Breath of Clarity

Comment #2: Difficult Emotions

Original Post by Lisa Neuberger:

It can be hard to remain calm during difficult conversations – at least it can be for me. I tend to become anxious when the topic is important, and it’s something I’m working on. But I’m not alone. A Google search on “How to calm down during a difficult conversation” returned 390,000,000 hits in less than a second. This just shows how many of us struggle with this issue. Solomeh Diaz (n.d.) noted that most people do not want to engage in difficult conversations, and that we tend to sabotage them by either clamming up or becoming aggressive. Neither approach is helpful in moving a conversation forward, and certainly neither option is even available in the workplace.

It’s especially important for leaders to self-manage their emotions because emotions are contagious. If the manager is tense, that will be communicated to the other person nonverbally as well as verbally.

Marissa Levin (2018) had some great strategies for keeping calm during stressful conversations, and many of these mirrored the strategies laid out in the video about Having Difficult Conversations. These are: 1.) To have a goal in mind for the conversation. The article suggests that printing out these goals will help you to focus on the outcome of the conversation rather than your own ego. 2.) Think about the conversation as a team effort and remember the other person is someone who is not the enemy. 3.) Listen to the other person. 4.) Be aware of your own triggers. 5.) Ask clarifying questions. 6.) Keep in mind that you are only gathering information, not making an irreversible decision. There’s no reason to get emotional. (Dalhousie University n.d.)

Dalhousie University. n.d. “Having Difficult Conversations: Resisting Change.” Dalhousie University HR. YouTube. Accessed October 10, 2021. Video, 7:44.

Diaz, Solomeh. n.d. “Warning: Crucial Conversations Are Hard. (Here’s how to make them better.)” Vitalsmarts Australia/New Zealand. YouTube. Accessed October 10, 2021. Video, 6:26.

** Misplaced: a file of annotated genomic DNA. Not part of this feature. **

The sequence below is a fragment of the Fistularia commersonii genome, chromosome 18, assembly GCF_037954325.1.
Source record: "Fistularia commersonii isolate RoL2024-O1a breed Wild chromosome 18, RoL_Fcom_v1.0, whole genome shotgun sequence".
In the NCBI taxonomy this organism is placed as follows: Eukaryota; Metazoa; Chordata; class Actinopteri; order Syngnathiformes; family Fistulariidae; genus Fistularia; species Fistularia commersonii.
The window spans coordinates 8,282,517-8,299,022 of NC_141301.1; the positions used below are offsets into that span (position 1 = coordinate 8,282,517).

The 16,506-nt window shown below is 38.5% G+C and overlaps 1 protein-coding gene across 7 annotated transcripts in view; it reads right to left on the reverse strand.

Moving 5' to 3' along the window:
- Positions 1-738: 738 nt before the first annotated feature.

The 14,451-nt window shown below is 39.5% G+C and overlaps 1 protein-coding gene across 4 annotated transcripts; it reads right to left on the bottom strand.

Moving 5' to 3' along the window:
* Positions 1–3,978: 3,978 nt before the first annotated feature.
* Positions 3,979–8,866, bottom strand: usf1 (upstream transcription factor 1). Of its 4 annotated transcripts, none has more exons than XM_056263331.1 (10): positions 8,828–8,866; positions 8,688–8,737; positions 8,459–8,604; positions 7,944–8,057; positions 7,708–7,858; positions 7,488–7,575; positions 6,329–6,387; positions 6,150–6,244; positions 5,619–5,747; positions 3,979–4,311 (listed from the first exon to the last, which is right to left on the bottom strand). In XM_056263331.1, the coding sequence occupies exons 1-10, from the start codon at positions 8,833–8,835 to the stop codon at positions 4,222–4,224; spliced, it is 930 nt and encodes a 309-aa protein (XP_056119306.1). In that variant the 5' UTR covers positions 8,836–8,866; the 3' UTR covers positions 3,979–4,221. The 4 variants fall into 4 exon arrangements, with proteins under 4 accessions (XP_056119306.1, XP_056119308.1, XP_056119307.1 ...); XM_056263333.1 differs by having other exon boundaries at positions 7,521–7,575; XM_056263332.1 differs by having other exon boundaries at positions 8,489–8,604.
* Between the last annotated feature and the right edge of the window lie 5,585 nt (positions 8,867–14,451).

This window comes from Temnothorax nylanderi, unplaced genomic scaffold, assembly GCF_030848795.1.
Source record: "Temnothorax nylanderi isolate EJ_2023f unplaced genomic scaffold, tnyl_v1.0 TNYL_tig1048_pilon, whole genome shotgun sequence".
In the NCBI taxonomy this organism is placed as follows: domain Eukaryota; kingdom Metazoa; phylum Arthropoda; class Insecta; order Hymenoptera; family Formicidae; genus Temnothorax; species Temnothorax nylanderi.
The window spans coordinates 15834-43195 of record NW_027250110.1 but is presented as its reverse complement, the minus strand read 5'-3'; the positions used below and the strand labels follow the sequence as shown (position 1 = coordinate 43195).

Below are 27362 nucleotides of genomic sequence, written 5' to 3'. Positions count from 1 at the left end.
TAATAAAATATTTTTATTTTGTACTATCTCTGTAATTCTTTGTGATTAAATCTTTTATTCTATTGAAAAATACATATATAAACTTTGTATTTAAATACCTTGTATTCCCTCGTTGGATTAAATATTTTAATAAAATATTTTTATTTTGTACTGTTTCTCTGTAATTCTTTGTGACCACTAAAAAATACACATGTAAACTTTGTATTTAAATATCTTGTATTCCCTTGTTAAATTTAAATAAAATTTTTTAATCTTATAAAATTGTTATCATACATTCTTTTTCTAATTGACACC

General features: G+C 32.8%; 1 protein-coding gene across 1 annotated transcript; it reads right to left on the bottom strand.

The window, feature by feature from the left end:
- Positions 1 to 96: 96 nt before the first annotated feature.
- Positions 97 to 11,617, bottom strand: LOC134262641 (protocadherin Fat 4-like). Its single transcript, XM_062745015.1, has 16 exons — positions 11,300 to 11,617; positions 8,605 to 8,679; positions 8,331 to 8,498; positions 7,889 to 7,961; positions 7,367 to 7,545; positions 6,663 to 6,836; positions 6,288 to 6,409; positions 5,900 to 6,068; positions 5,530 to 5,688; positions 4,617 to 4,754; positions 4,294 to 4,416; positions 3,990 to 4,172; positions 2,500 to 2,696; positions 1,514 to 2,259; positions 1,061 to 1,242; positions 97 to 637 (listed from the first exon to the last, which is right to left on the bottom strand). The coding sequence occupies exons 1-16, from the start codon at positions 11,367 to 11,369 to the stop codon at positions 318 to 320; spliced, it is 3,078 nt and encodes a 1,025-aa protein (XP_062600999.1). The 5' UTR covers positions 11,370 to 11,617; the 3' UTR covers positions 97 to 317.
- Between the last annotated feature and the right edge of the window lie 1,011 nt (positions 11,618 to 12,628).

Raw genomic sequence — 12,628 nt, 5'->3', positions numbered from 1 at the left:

Levin, Marissa. 2018. “Follow These 6 Steps to Take the Stress Out of Difficult Conversations and Get Your Desired Outcome.” August 8, 2018.

My Comment:

Hi Lisa,

Good point that people who get emotional during a difficult conversation may be doing so partly because they care so much about the work. Holding that perspective brings room for empathy and motivation to be patient on my end so that matters do not worsen. I struggle a lot with staying calm during difficult conversations, as well. So, focusing on the fact that the person is simply having trouble de-escalating his or her emotions instead of concentrating on the content of words would even create space for sympathy.

Viewing my decision to be overly emotional as self-sabotage is a smart way to perceive the outcome of not taking a pause when issues get heated. Having a goal is a great way to increase motivation to stay calm in the most difficult moments. I would appreciate a leader who shared the goal with me so that we can start off the conversation by establishing that we are together aiming for the same thing. Then, we could even reference the goal throughout the conversation. Further, determining that I am not making an irreversible decision would help me to not feel as though I have to fix everything all at once. It would direct my focus towards gathering information if I am not so concentrated on what I need to say to immediately create the final outcome that I want.

Reply by Lisa Neuberger:

Thanks for your comments, Mary.

This week’s topic is such a challenge for me — and also an opportunity to grow. Conversations take an enormous amount of energy and difficult conversations sap all my reserves. But as you note, there are ways for us all to help each other make difficult conversations easier. I found there are many strategies out there for staying calm and focused on the outcome of the conservation. Truthfully, for me, the challenge doesn’t come so much from the conversation itself, but in convincing myself to have the conversation in the first place. As a leader, avoiding tough talks will only create disfunction on my team, so I’m hoping learning these strategies will help me to more more comfortable in confronting uncomfortable topics.